“Quality of service is on par, if not better, from a volunteer, local, community based ambulance,” Brian Winant, also a member of the BVAC Public Relations Committee says, and BVAC Chief Lucas VanDervort adds that all EMS personnel in Monroe County undergo the same training and have the same standards and similar equipment.
The Brockport Ambulance continues to respond to all calls in the village and David Rice reminds town residents in Sweden and Clarkson that they can request Brockport Ambulance when they call 911.
He points out that the BVAC can provide the towns with service that Monroe Ambulance cannot. While Monroe must focus on many municipalities, Brockport Ambulance can focus exclusively on the Brockport/Clarkson/Sweden community. BVAC members also live in the community and can be on the scene immediately if a neighbor needs help.
“Then there’s the connection with the Brockport Fire Department. For 50 years we were part of the department and many members have dual membership,” Rice says. Robin Waller notes BVAC members know their way around their community and Rice adds, “that familiarity can improve outcome,” when a call comes in.
Other services Brockport Ambulance provides to the community include stand-by service at no charge at events like the Brockport Arts Festival and Soccer Fest. In all, stand-by service was provided at 37 events last year and 16 events so far this year. Rice explains that if stand-by service for the Brockport Arts Festival had to be contracted out to an agency, it could cost $75-$150/hour, money which would come off the bottom line of an event which raises money for BISCO. BISCO then uses proceeds from the festival to support a long list of community projects. “It’s not-for-profits helping other not-for-profits,” Rice notes. “It’s a win-win.”
Brockport Ambulance additionally will cover calls for assistance - such as helping an elderly person who has fallen, but does not need transport - at no charge and practices “soft billing” for those who may have difficulty paying for ambulance service - services Monroe Ambulance does not provide, BVAC members say. Rice says as a not-for-profit, BVAC is also not beholden to stockholders. He says the goal is to generate sufficient revenues to pay expenses and to fund reserves for future purchases of equipment.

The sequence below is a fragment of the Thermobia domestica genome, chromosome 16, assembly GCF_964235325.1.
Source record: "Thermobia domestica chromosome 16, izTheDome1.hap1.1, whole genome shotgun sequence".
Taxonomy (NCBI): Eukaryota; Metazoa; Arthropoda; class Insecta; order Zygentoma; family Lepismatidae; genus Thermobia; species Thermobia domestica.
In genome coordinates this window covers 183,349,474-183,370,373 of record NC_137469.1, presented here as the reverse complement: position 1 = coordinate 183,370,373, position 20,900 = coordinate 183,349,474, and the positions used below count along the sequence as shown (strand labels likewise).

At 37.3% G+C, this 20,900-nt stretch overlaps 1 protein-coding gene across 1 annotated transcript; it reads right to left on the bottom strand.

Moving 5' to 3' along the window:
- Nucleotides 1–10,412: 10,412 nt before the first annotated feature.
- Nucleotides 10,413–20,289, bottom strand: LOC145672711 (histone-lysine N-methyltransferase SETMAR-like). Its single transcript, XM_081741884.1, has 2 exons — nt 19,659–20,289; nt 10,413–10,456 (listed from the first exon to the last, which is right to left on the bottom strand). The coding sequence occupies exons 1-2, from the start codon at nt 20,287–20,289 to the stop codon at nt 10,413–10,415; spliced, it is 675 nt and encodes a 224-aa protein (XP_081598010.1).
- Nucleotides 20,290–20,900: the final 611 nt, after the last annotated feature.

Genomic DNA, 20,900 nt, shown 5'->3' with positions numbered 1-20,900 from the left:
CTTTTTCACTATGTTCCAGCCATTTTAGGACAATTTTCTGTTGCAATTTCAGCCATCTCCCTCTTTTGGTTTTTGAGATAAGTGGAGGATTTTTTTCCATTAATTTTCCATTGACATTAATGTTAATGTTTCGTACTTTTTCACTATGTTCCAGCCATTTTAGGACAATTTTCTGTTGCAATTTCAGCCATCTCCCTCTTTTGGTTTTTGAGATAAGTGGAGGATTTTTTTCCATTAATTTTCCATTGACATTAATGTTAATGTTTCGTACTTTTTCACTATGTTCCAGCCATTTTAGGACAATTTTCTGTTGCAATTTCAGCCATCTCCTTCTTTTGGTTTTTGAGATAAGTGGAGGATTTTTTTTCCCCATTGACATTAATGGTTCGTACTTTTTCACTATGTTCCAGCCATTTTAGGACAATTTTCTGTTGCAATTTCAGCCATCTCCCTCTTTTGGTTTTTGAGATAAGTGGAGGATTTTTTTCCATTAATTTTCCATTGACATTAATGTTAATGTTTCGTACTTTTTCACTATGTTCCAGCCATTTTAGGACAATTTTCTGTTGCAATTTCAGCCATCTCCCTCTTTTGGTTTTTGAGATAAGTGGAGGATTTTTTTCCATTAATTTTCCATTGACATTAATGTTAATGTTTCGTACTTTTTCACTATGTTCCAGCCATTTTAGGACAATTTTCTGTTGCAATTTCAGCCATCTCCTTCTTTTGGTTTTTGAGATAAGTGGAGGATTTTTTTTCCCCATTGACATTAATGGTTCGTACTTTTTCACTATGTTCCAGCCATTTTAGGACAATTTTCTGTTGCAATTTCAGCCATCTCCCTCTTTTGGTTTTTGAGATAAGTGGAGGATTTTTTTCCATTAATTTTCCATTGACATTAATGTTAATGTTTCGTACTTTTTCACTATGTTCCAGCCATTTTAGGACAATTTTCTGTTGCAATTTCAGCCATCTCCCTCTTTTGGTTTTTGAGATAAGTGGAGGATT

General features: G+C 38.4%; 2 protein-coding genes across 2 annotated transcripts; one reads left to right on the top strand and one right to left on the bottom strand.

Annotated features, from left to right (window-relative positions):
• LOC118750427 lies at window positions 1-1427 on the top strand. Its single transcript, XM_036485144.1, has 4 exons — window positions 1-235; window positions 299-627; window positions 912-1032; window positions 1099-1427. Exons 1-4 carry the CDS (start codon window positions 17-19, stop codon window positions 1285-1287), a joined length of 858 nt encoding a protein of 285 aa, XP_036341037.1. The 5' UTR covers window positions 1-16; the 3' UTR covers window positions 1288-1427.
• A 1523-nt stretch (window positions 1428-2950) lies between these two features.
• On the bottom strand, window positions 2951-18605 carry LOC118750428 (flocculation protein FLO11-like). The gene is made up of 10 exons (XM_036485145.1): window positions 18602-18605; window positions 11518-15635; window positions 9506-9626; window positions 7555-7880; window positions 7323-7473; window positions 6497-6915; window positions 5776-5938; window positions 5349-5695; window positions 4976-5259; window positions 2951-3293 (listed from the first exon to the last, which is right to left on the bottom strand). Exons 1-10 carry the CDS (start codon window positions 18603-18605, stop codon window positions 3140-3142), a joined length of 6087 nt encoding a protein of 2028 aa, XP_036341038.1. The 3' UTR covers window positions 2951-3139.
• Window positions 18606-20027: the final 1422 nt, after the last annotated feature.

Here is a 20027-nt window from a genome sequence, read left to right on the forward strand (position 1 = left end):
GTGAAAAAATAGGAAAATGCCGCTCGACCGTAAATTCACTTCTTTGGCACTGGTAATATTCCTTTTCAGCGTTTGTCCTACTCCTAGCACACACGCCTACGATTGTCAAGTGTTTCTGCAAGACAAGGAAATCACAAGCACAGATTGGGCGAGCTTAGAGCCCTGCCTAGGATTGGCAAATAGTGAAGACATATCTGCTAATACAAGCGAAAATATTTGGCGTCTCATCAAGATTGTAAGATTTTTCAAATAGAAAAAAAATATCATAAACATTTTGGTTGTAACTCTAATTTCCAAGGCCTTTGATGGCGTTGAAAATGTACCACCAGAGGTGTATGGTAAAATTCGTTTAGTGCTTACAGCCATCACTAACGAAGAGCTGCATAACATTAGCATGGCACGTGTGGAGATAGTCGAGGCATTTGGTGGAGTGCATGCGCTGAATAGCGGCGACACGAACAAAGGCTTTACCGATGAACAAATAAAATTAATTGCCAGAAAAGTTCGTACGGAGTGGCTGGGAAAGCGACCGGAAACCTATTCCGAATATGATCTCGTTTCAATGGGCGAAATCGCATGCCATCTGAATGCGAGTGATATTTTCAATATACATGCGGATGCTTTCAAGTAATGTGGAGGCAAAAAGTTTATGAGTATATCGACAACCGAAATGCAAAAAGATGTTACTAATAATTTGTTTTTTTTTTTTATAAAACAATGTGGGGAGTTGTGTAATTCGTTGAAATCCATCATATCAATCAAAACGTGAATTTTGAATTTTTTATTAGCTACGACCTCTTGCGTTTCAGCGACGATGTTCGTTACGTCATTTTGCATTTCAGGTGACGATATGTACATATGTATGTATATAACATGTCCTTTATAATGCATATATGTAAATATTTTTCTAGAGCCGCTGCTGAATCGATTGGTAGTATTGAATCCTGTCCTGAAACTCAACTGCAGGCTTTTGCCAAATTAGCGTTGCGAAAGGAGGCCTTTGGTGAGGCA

Ambulance members also met recently with the chair of Emergency Room Medicine at URMC regarding the purchase of the former Lakeside Hospital. They say the meeting was very positive. “We had a 50-year history of providing the best emergency room and ambulance care,” Rice notes of Lakeside and BVAC. “It would be great to get it back under the same umbrella again in 2014.”
BVAC members encourage those who would like to support the return of Brockport Ambulance as primary responder to the towns to sign the petition which is available at the Brockport Village Hall and at Nichols Service. They say letters and emails of support can also be sent directly to members of the Clarkson and Sweden town boards. You can contact the towns via email through the town websites.
Volunteers will be going door to door in the next 2 weeks to collect signatures for the towns of Clarkson and Sweden. [Residents of the Village should sign the Sweden petition.]
Below are the petitions forms.
"If you want to have a good quality service
and you want to keep the Brockport Volunteer Ambulance
up and rolling the way it used to be, talk to your town boards."
Trustee Kent Blair, November 13, 2012
Village Services >